Review: The Magician

The Magician, Colm Tóibín. New York: Scribner, 2021.

Summary: A fictionalized biography of German writer Thomas Mann, his bourgeois beginnings, his lifelong homoeroticism, his rise as a writer, flight from Germany, ambivalence about denouncing Nazism, and alienation from his children.

Colm Tóibín has done this before. His 2004 The Master is a fictionalized portrayal of Henry James. Now he applies his narrative skills to the life of Thomas Mann. What he gives us, apart from Mann’s inner mental life, reads like a biography. It might almost be said this is fictional autobiography because Tóibín explores what it was to be Thomas Mann, as well as his impact upon those around him, siblings, wife, and children.

We begin with Mann’s boyhood in Lubeck, with a father who is both senator and businessman. Yet his sons Heinrich and Thomas both have literary dreams, as much as Thomas wants to please his father. He discovers upon his father’s early death that he has not inherited the business and begins to embark on a writerly career.

One of the early elements that runs through this story is Mann’s closeted homoeroticism. Apart from a couple of youthful encounters, the second of which may have propelled his proposal to Katia Pringsheim, Tóibín portrays this as consisting of admiring gazes and unconsummated attractions, confided to his diaries, which only came to light in 1975 (although the narrative describes Mann on tenterhooks as he tries to secure the safe shipping of the diaries out of Germany, when his haste to leave forced him to leave them behind at the house). Katia is portrayed in somewhat masculine terms in his thoughts, and they stay together, having six children. He agrees not to embarrass the family and she lives with his wayward glances, explaining at one point that having grown up with a father who was a philanderer, she wanted to marry someone who wouldn’t be.

Her support of his writing, shielding him in his study from the troubles of his children lead to singularly written works, winning him the Nobel in literature. Tóibín traces the inspiration of his works–a homoerotic attraction to a boy (Death in Venice), his and his wife’s experience at a mountaintop sanatorium (The Magic Mountain), and his own bourgeois family (Buddenbrooks). While he eventually gains global acclaim, he loses the respect, although never the loyalty, of his children. After the suicide death of Klaus, his eldest, troubled by what seems like manic depression exacerbated by substance abuse, his son Michael, having attended the funeral Thomas shunned, writes, “I am sure the world is grateful to you for the undivided attention you have given to your books, but we, your children, do not feel any gratitude to you, or indeed to our mother, who sat by your side.”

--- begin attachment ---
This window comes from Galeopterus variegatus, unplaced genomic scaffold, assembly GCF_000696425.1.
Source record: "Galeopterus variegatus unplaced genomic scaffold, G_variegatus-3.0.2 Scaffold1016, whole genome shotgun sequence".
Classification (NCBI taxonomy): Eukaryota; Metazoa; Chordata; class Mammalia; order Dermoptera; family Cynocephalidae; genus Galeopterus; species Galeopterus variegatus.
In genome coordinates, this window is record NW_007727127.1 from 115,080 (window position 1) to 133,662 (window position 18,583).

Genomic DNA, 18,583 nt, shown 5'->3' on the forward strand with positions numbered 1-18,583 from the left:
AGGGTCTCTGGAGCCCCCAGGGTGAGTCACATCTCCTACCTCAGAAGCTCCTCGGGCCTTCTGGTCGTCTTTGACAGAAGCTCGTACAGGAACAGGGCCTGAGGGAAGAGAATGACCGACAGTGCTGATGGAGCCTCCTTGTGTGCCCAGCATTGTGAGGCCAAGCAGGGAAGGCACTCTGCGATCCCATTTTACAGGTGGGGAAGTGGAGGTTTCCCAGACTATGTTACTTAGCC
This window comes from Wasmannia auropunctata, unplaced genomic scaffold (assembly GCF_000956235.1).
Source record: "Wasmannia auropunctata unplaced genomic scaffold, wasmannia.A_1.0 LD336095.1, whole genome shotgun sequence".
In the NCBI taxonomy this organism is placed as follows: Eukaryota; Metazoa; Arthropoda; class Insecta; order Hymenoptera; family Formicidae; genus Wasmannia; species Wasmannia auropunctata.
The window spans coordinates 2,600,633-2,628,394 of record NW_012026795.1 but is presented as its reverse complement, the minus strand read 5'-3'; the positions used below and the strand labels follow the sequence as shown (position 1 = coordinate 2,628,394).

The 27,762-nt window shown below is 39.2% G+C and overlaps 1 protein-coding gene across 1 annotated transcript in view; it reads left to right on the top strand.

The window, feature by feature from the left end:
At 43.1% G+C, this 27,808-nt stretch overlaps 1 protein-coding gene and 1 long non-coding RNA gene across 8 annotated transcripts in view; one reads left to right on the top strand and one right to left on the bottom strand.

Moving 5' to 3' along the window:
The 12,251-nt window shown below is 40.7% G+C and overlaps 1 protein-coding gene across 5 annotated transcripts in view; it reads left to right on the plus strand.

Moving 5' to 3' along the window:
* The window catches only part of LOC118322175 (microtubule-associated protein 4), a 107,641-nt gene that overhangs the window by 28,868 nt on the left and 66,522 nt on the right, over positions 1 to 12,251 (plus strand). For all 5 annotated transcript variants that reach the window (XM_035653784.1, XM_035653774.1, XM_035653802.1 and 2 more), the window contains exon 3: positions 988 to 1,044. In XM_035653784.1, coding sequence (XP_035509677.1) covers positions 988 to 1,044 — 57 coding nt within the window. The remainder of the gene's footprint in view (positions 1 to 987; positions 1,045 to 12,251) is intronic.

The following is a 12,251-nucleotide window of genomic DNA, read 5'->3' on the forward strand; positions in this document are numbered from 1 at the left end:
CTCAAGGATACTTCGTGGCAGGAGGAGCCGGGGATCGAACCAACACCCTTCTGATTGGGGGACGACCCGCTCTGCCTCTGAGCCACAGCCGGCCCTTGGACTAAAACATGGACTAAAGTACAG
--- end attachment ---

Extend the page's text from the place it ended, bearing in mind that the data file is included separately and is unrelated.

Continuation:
Another layer of this portrayal is Thomas’s struggle to believe that Germany would embrace Nazism. Unlike both his brother Heinrich and son Klaus, he was moderate in political views, a Social Democrat. Tóibín traces his slow progress (too slow for Klaus and eldest daughter Erika) in speaking against Nazism from his “Appeal to Reason” in 1930 to his BBC broadcasts beginning in 1939. He remained in publication in Germany much longer than many other anti-Nazi writers because of his guarded statements, both out of deference to his publisher, and out of concern for family still in Germany, which he had fled in 1933, first for Switzerland, then Czechoslovakia, and finally, along with Einstein to the U.S. He then used his stature to help secure the emigration of family and other close associates.

He lived first in Princeton, then in California, but even then found his speech constrained by Agnes Meyer, the wife of the publisher of the Washington Post and a conduit from Roosevelt, who made sure Mann’s speeches didn’t damage Roosevelt’s political efforts to marshal support for the war. Only in the post-war era where Mann cannot shed a Communist label, does he say what he truly thinks, moving back to Switzerland. Oddly, in these later years it is Erika, who shared Klaus’s views (and sometimes his lovers–it was an interesting brother-sister relationship), who handled her father’s affairs as he finally came closer to her outspokenness.